Participation was voluntary and in accordance to the Helsinki declaration. Those who refused to participate received the same treatment and follow-up from the GEMU, AT and PHC as participating patients. All patients received both oral and written information about the project. The Regional Committee for Ethics in Medical Research and The Norwegian Social Science Data Services approved the protocol.
During the study period 170 patients being discharged to their homes were asked to participate, of whom 39 refused, giving a study sample size of 131 patients. Moreover, data from 13 of the enrolled patients' were excluded from analyses because main outcome variables had not been registered. Thus, the analyses involve 118 patients (69.4% of those who were invited to participate). At baseline there were no significant differences in proportion of women (p > 0.3), age (p > 0.8) or independent living (p > 0.6) between enrolled patients and patients refusing to participate, or between patients included and excluded from the analysis (gender p > 0.9, age p > 0.2 and independent living p > 0.7, respectively).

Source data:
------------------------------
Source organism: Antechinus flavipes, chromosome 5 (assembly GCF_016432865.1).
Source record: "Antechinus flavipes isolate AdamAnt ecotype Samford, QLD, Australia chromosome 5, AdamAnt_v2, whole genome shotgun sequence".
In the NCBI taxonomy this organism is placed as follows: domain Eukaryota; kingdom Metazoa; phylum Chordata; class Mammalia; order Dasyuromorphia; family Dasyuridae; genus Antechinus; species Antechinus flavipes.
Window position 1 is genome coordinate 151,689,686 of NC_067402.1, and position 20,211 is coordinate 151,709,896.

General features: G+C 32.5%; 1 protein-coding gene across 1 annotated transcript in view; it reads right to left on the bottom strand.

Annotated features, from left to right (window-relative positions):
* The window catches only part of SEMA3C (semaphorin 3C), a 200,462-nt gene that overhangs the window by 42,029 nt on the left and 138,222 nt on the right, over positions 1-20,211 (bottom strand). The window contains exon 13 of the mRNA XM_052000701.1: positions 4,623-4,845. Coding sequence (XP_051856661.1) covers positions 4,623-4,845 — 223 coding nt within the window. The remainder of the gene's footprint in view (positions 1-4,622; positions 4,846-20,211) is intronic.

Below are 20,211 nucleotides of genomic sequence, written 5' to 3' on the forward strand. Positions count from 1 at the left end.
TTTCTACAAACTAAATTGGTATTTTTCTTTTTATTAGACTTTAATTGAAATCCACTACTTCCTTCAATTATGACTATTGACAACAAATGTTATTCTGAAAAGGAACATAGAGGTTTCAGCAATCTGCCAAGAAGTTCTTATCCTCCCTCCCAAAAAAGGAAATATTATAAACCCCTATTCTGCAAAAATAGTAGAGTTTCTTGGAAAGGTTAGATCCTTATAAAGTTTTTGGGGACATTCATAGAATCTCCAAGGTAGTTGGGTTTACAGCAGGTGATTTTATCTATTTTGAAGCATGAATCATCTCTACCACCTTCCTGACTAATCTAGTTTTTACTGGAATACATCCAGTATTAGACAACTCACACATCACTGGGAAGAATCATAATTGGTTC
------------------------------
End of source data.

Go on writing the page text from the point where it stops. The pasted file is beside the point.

Baseline characteristics (n = 118)
Age, years; mean (SD/range)
83.2 (± 6.4/66-98)
Females; n (%)
Living alone; n (%)
Hospital length of stay, days; median (IQR)
Discharge-planning meeting in the GEMU; n (%)
BI score at admission (n = 86), 0-20; median (IQR)
BI at discharge (n = 86), 0-20; median (IQR)
MMSE during the hospital stay (n = 77) 0-30; median (IQR)
Assistance provided by the primary health care (n = 118)
Help with shower/bath once a week
Visit to check the patient's status
Rehabilitation in-home team
Day care centre for elderly people
Rehabilitation centre stay
Short-time nursing home stay
Food delivery service
Frequency and character of unwanted incidents
Distribution of unwanted incidents (N = 118)
Number of patients experiencing unwanted incidents (N = 118)
Number of unwanted incidents
(N = 146)
Exchange of information
In the GEMU
In the PHC
Between the GEMU and the PHC
Drug administration regime